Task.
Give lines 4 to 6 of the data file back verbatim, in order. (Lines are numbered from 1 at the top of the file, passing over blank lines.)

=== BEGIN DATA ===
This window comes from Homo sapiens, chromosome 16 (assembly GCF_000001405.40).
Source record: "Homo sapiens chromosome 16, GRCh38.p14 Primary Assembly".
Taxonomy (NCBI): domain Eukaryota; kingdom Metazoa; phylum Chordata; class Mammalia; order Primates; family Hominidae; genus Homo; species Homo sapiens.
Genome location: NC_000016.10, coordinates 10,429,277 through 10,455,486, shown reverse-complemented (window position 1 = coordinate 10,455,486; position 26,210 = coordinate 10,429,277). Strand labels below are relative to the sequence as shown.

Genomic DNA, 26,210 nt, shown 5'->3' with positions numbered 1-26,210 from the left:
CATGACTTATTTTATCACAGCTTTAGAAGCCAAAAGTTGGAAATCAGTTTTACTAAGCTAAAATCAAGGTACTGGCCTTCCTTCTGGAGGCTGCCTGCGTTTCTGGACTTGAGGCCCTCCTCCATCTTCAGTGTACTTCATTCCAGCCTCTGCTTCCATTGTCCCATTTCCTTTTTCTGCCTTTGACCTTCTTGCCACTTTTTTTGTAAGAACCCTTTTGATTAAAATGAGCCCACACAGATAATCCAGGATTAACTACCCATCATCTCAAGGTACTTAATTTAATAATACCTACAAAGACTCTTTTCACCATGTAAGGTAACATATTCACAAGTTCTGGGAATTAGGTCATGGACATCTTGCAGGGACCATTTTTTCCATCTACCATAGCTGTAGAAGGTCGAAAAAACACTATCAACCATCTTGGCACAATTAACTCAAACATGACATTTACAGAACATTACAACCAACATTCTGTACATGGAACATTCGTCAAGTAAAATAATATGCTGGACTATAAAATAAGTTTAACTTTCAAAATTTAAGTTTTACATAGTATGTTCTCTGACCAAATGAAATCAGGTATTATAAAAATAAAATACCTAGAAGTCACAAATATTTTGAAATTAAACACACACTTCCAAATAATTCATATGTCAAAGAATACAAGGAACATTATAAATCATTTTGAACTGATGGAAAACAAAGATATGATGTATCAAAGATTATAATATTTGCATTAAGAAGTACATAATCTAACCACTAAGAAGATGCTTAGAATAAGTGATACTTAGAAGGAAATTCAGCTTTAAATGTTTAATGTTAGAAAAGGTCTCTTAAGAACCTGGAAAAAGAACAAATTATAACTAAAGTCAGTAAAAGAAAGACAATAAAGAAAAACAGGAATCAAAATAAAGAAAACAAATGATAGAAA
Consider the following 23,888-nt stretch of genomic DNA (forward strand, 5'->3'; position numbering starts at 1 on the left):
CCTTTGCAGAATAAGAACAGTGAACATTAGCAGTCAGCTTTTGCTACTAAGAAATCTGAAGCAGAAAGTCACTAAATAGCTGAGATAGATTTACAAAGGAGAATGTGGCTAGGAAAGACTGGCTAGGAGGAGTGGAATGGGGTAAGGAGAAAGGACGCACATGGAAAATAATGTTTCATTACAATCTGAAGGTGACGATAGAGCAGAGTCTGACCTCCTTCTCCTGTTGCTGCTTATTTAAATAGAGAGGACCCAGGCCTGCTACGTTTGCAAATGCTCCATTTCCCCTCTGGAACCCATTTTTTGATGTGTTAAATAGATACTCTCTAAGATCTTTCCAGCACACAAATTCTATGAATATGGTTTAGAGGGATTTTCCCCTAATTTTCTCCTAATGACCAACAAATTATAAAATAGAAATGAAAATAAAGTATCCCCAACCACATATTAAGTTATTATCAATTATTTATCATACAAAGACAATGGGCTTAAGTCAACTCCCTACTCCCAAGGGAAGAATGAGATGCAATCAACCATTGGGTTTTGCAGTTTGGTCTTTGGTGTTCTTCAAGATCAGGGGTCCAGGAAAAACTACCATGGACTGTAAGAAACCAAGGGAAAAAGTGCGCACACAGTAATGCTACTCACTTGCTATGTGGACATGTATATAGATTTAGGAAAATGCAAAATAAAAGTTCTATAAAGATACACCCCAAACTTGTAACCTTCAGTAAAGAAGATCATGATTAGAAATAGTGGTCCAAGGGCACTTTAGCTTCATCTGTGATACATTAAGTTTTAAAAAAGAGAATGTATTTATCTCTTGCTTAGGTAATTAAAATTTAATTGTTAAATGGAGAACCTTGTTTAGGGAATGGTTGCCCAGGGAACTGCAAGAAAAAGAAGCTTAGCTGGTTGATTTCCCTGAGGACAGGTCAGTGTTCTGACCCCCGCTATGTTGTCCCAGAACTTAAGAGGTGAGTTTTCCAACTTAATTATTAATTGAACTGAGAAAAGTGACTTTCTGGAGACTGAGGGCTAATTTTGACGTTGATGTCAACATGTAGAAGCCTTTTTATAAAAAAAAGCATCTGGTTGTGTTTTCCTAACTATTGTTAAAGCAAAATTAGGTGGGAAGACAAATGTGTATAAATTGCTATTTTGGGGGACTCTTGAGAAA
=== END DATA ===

Genome location: NC_000016.10, coordinates 10,429,277 through 10,455,486, shown reverse-complemented (window position 1 = coordinate 10,455,486; position 26,210 = coordinate 10,429,277). Strand labels below are relative to the sequence as shown.

Genomic DNA, 26,210 nt, shown 5'->3' with positions numbered 1-26,210 from the left:
CATGACTTATTTTATCACAGCTTTAGAAGCCAAAAGTTGGAAATCAGTTTTACTAAGCTAAAATCAAGGTACTGGCCTTCCTTCTGGAGGCTGCCTGCGTTTCTGGACTTGAGGCCCTCCTCCATCTTCAGTGTACTTCATTCCAGCCTCTGCTTCCATTGTCCCATTTCCTTTTTCTGCCTTTGACCTTCTTGCCACTTTTTTTGTAAGAACCCTTTTGATTAAAATGAGCCCACACAGATAATCCAGGATTAACTACCCATCATCTCAAGGTACTTAATTTAATAATACCTACAAAGACTCTTTTCACCATGTAAGGTAACATATTCACAAGTTCTGGGAATTAGGTCATGGACATCTTGCAGGGACCATTTTTTCCATCTACCATAGCTGTAGAAGGTCGAAAAAACACTATCAACCATCTTGGCACAATTAACTCAAACATGACATTTACAGAACATTACAACCAACATTCTGTACATGGAACATTCGTCAAGTAAAATAATATGCTGGACTATAAAATAAGTTTAACTTTCAAAATTTAAGTTTTACATAGTATGTTCTCTGACCAAATGAAATCAGGTATTATAAAAATAAAATACCTAGAAGTCACAAATATTTTGAAATTAAACACACACTTCCAAATAATTCATATGTCAAAGAATACAAGGAACATTATAAATCATTTTGAACTGATGGAAAACAAAGATATGATGTATCAAAGATTATAATATTTGCATTAAGAAGTACATAATCTAACCACTAAGAAGATGCTTAGAATAAGTGATACTTAGAAGGAAATTCAGCTTTAAATGTTTAATGTTAGAAAAGGTCTCTTAAGAACCTGGAAAAAGAACAAATTATAACTAAAGTCAGTAAAAGAAAGACAATAAAGAAAAACAGGAATCAAAATAAAGAAAACAAATGATAGAAA